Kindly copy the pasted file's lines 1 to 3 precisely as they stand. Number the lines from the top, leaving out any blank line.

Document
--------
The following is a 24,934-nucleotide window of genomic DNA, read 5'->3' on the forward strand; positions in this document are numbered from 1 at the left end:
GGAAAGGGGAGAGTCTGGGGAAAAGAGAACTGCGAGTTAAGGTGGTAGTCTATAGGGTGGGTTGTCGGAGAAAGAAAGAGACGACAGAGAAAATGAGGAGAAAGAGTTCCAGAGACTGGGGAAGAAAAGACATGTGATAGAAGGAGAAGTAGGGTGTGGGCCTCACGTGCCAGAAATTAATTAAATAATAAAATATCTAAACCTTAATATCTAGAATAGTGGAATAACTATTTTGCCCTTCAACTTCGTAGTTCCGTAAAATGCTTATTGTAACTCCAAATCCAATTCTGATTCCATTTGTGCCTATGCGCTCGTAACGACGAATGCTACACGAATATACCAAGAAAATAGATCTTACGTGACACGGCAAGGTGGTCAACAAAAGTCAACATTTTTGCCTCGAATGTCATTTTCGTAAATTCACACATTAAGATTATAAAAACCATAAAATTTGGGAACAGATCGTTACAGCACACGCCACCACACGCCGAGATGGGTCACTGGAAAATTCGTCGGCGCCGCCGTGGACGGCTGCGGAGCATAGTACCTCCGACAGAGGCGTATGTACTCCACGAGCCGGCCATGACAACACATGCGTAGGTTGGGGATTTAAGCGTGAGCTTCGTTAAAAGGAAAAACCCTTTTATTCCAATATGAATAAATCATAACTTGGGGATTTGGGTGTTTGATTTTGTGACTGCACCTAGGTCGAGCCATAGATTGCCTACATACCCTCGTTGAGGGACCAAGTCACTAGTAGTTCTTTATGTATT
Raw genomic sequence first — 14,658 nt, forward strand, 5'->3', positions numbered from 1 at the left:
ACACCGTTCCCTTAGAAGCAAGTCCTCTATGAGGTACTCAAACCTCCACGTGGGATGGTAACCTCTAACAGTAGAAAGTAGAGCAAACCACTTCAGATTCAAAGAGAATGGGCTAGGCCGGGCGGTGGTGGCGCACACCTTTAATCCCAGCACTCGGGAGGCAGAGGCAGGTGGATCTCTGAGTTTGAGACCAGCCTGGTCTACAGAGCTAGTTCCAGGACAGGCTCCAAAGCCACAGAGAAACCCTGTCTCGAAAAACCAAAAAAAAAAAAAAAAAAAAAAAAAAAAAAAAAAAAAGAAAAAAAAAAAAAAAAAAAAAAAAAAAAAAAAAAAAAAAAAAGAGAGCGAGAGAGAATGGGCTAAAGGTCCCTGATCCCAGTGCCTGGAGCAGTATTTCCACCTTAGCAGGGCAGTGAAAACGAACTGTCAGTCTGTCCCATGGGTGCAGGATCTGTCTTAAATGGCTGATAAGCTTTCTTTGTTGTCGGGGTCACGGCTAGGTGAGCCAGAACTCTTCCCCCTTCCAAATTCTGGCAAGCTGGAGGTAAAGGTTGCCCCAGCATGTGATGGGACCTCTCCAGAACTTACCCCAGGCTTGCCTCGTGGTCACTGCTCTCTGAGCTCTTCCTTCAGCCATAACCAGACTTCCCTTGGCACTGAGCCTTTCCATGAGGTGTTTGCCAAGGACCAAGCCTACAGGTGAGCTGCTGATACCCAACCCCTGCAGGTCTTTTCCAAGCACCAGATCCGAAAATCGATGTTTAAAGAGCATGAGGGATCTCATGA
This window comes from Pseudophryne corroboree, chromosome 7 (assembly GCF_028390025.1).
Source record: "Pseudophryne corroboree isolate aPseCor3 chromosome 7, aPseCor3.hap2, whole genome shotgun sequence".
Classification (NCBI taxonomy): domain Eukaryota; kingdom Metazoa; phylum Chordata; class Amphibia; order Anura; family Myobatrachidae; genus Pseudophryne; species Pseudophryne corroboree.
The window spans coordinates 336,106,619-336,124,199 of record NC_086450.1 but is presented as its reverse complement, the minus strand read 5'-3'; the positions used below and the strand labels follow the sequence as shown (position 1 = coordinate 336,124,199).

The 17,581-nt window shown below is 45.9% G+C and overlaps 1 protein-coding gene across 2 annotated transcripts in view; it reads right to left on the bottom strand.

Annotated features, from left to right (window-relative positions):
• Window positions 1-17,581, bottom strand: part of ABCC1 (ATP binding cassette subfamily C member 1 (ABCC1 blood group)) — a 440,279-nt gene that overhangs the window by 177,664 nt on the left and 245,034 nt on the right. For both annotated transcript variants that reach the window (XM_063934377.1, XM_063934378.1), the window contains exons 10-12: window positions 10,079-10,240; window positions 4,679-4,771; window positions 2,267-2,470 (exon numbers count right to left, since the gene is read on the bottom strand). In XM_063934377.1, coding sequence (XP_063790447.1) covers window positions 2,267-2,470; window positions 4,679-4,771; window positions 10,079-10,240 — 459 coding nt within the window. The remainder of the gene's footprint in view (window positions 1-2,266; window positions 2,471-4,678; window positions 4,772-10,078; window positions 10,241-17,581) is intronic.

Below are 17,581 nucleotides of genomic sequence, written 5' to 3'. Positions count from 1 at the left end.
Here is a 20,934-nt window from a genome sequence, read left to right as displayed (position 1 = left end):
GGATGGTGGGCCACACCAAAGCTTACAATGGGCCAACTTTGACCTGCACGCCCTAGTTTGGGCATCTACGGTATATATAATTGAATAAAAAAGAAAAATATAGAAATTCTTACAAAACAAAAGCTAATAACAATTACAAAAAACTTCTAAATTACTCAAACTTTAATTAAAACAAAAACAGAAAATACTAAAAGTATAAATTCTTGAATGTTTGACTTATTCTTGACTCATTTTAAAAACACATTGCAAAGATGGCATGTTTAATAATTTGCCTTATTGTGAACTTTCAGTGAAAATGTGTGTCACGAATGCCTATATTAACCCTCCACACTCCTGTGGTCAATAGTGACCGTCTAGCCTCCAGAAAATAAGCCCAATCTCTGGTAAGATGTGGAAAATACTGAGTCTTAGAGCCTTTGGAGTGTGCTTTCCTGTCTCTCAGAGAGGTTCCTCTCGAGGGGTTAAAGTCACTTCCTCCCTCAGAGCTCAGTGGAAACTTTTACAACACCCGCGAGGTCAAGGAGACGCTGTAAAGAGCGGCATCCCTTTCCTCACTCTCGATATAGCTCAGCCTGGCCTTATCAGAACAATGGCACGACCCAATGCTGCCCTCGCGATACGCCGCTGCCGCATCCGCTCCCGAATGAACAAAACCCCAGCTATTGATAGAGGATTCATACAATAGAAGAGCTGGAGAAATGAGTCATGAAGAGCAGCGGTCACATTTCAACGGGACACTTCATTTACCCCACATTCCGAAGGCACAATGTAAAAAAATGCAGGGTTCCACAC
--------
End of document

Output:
The following is a 24,934-nucleotide window of genomic DNA, read 5'->3' on the forward strand; positions in this document are numbered from 1 at the left end:
GGAAAGGGGAGAGTCTGGGGAAAAGAGAACTGCGAGTTAAGGTGGTAGTCTATAGGGTGGGTTGTCGGAGAAAGAAAGAGACGACAGAGAAAATGAGGAGAAAGAGTTCCAGAGACTGGGGAAGAAAAGACATGTGATAGAAGGAGAAGTAGGGTGTGGGCCTCACGTGCCAGAAATTAATTAAATAATAAAATATCTAAACCTTAATATCTAGAATAGTGGAATAACTATTTTGCCCTTCAACTTCGTAGTTCCGTAAAATGCTTATTGTAACTCCAAATCCAATTCTGATTCCATTTGTGCCTATGCGCTCGTAACGACGAATGCTACACGAATATACCAAGAAAATAGATCTTACGTGACACGGCAAGGTGGTCAACAAAAGTCAACATTTTTGCCTCGAATGTCATTTTCGTAAATTCACACATTAAGATTATAAAAACCATAAAATTTGGGAACAGATCGTTACAGCACACGCCACCACACGCCGAGATGGGTCACTGGAAAATTCGTCGGCGCCGCCGTGGACGGCTGCGGAGCATAGTACCTCCGACAGAGGCGTATGTACTCCACGAGCCGGCCATGACAACACATGCGTAGGTTGGGGATTTAAGCGTGAGCTTCGTTAAAAGGAAAAACCCTTTTATTCCAATATGAATAAATCATAACTTGGGGATTTGGGTGTTTGATTTTGTGACTGCACCTAGGTCGAGCCATAGATTGCCTACATACCCTCGTTGAGGGACCAAGTCACTAGTAGTTCTTTATGTATT
Raw genomic sequence first — 14,658 nt, forward strand, 5'->3', positions numbered from 1 at the left: